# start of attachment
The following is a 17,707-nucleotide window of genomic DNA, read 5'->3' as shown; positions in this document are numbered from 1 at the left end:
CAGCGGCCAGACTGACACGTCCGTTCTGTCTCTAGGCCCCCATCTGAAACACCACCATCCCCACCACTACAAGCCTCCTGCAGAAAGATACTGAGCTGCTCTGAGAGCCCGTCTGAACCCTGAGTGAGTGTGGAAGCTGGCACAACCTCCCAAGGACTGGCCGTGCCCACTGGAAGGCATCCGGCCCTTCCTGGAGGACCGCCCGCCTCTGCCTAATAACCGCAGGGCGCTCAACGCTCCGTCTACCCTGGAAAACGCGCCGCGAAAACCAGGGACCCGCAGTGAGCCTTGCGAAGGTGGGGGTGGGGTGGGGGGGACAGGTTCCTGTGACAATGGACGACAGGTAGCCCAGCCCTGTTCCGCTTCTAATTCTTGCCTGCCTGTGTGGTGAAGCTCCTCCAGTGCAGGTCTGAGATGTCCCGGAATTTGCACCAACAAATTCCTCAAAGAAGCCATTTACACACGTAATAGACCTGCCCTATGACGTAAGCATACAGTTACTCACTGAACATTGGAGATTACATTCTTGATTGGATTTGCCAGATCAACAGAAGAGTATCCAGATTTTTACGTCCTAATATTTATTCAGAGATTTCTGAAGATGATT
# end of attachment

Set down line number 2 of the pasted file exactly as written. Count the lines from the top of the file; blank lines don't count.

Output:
CAGCGGCCAGACTGACACGTCCGTTCTGTCTCTAGGCCCCCATCTGAAACACCACCATCCCCACCACTACAAGCCTCCTGCAGAAAGATACTGAGCTGCTCTGAGAGCCCGTCTGAACCCTGAGTGAGTGTGGAAGCTGGCACAACCTCCCAAGGACTGGCCGTGCCCACTGGAAGGCATCCGGCCCTTCCTGGAGGACCGCCCGCCTCTGCCTAATAACCGCAGGGCGCTCAACGCTCCGTCTACCCTGGAAAACGCGCCGCGAAAACCAGGGACCCGCAGTGAGCCTTGCGAAGGTGGGGGTGGGGTGGGGGGGACAGGTTCCTGTGACAATGGACGACAGGTAGCCCAGCCCTGTTCCGCTTCTAATTCTTGCCTGCCTGTGTGGTGAAGCTCCTCCAGTGCAGGTCTGAGATGTCCCGGAATTTGCACCAACAAATTCCTCAAAGAAGCCATTTACACACGTAATAGACCTGCCCTATGACGTAAGCATACAGTTACTCACTGAACATTGGAGATTACATTCTTGATTGGATTTGCCAGATCAACAGAAGAGTATCCAGATTTTTACGTCCTAATATTTATTCAGAGATTTCTGAAGATGATT